The Prince of the Pagodas often feels like the complicated and needy child of British Ballet. A glorious custom ballet score by one of our greatest composers (Benjamin Britten), a story ballet (which we adore) and yet two world class choreographers (John Cranko and Kenneth MacMillan) failed to deliver an enduring classic – or anything near it, really. For more of the background to these earlier attempts I’d urge people to read Jann Parry’s review of the last revival of MacMillan’s version – full of insights into the work’s life to-date.
So has David Bintley turned it all around in his version for the National Ballet of Japan, recently given its UK premiere by Birmingham Royal Ballet? Well yes and no: if MacMillan’s version was a roller coaster ride of incredibly inventive highs, and tedious lows, Bintley has created a solidly entertaining family work that never bores but never soars to another emotional level, either. It’s not for want of thinking – since 1979 Bintley has looked to do something. He wanted to use all the score if he could but never felt the original story could be made to work. His final solution is to change it from a story based around rival good and evil sisters (Princesses Rose and Epine) with a mysterious Salamander Prince (of the Pagodas) coming to the rescue of the good, to a daughter and evil stepmother (Belle Sakura and Empress Epine) confrontation where the prince is the daughter’s brother – thought to have died as a child but actually changed by a spell into the Salamander Prince. Good wins over evil in both plots, but in Bintley’s the celebration is of brother and sister restoring good governance and a happy family rather then 2 spirits being united in love. Hard to have the big final pdd for siblings doing the right thing really – if Bintley clearly feels otherwise. It’s a shame because for much of the ballet one is wafted along by confident, pacy storytelling, well supported by the music and solid classical movement. It doesn’t stick out as tough music on top of a tough ballet and that’s a huge accomplishment in many respects.
Bintley sets his action in Japan with all its myths and imagery to the fore. As earlier, there are still 4 unsuitable Kings (from USA, Russia, Africa and the Orient) looking for the daughter’s hand, the Emperor/King is hugely doddery and the Fool is still there. In fact the fool rather sets the tone on this child-friendly production, wandering out before the show actually starts and nonchalantly sitting on the edge of the stage looking with interest into the orchestra pit and then out at us, pointing and waving at various members of the audience. And at the close of the work Bintley cleverly ends with the Fool back above the pit – all our journeys are complete. In between there is much solid storytelling, fighting and the rite of passage for Belle Sakura. I particularly liked the way the Salamander Prince reveals to Sakura that he is her brother in another form – Bintley uses young Elmhurst students to great effect. The act 3 decadence between Epine and the 4 Kings is also earthy – a meaty role for Elisha Willis. Tyrone Singleton (South/Africa) comfortably outshone the other Kings dance-wise – what a jump and stage presence. Leading it all out was Momoko Hirata (Princess Belle Sakuma) and Joseph Caley (Salamander Prince) and they do a fine job, even if the plot does not allow then to sweep each other off their feet. But what I remember more overall are the designs of Rae Smith (think War Horse), inspiring affairs that do more than support the story – they satisfyingly help lead it. The 4 Yokai (supernatural monsters) that keep cropping up are delightfully offbeat, but just part of a colourful cast of sea creatures and other characters who dance in the Act 2 journey through Earth, Air, Fire and Water.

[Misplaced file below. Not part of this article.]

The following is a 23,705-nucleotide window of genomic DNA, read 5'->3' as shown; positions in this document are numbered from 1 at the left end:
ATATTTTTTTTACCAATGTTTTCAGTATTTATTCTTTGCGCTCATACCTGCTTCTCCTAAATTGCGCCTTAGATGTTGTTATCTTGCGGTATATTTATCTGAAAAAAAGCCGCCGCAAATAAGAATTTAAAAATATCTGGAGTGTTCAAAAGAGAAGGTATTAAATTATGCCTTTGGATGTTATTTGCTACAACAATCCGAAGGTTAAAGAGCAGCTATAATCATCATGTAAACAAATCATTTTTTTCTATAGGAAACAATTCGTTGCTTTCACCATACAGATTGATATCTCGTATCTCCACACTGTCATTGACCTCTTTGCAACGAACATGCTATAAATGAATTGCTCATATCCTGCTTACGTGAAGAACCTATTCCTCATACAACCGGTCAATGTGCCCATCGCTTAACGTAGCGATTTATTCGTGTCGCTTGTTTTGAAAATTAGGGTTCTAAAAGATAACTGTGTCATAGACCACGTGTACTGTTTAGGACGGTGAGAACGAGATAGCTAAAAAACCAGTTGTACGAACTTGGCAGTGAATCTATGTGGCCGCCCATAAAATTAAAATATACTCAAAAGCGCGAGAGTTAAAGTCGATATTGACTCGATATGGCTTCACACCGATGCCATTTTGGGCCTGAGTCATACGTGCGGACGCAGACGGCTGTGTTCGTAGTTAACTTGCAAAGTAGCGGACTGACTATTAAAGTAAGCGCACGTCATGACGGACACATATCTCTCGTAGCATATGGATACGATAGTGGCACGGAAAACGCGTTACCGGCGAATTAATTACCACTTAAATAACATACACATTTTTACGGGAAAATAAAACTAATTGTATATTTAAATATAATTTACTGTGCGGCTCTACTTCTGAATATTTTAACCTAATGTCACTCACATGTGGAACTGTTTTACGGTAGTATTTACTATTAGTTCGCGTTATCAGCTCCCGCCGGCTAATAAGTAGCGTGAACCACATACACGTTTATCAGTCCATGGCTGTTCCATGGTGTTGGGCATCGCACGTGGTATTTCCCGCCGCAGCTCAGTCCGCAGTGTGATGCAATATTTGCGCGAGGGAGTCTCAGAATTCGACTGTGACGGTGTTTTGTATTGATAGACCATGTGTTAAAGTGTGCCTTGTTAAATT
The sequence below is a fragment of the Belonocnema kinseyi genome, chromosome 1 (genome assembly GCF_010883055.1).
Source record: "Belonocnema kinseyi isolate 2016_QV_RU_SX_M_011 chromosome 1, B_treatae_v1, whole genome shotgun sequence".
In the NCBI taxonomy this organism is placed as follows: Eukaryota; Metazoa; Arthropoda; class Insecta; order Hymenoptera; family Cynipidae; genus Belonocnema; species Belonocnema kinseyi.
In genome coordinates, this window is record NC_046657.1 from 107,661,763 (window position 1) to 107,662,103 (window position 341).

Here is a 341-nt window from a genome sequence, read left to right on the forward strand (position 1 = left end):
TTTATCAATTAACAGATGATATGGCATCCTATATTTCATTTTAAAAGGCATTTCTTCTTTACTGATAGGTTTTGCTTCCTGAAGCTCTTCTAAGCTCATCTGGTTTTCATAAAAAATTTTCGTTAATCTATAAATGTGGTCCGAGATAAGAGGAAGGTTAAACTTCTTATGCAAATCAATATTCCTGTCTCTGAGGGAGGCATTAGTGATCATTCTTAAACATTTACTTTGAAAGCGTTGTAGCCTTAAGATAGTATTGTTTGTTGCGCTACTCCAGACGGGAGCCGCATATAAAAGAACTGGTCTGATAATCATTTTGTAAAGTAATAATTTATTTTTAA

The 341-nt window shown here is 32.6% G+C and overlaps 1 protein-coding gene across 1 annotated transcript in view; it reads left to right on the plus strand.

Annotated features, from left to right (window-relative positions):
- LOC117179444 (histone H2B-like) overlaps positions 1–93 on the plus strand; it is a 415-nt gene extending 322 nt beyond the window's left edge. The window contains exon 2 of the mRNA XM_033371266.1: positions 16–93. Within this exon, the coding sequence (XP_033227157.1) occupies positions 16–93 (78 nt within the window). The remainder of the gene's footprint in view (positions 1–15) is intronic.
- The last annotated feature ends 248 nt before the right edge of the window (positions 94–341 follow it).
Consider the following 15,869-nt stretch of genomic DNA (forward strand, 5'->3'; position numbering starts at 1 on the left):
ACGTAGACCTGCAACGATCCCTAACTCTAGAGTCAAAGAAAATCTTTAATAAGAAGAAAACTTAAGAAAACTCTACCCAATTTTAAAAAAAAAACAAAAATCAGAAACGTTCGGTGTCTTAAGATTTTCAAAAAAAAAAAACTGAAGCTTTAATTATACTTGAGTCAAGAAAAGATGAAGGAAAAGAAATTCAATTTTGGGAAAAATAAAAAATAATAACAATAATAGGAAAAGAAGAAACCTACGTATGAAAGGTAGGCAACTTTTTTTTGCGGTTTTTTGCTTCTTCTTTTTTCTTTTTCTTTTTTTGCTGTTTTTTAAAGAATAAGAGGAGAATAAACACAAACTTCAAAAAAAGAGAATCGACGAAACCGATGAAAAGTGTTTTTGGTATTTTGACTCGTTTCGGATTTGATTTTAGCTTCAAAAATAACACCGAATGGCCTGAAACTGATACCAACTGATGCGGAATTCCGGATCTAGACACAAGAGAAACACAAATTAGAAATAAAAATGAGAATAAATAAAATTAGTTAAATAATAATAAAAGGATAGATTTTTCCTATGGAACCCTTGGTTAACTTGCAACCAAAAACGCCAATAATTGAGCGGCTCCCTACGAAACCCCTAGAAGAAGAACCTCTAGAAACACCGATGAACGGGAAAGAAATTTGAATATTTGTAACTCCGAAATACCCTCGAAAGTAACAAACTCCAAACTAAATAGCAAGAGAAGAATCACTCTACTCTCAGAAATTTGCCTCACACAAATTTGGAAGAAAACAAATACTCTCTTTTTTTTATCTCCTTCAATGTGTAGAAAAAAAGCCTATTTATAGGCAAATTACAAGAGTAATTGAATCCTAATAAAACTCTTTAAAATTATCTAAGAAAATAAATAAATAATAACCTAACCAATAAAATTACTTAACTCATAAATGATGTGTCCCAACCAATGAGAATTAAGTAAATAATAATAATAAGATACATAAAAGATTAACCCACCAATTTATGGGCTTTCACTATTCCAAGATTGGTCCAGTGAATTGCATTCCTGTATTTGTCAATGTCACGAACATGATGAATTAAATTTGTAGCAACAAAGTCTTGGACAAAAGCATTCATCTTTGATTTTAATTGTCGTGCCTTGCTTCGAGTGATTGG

Casting my mind back to the MacMillan version, I think of his brilliantly-drawn four Kings dancing solos and with Rose (Sakura here) – chilling movement for acutely observed, flawed, characters. And I think of the slithery Salamander movement for Jonathan Cope (nowhere near echoed here) and the gamelan section and moving of the clouds – it’s all grown-up, dark and seems fresh and vivid even now. With Bintley I don’t remember so much bar a solid family ballet (like the Aladdin that preceded it) and an audience clearly enjoying what is a new and colourful fairy-tale.
All up, Bintley has rescued great music from being considered undanceable and it’s a work that will likely endure without anywhere near so many question marks over it as the Royal Ballet’s MacMillan version. But ultimately the score is very grown-up and I hope a darker, more grown-up, ballet can be wrestled from it – it remains a prize worth fighting for.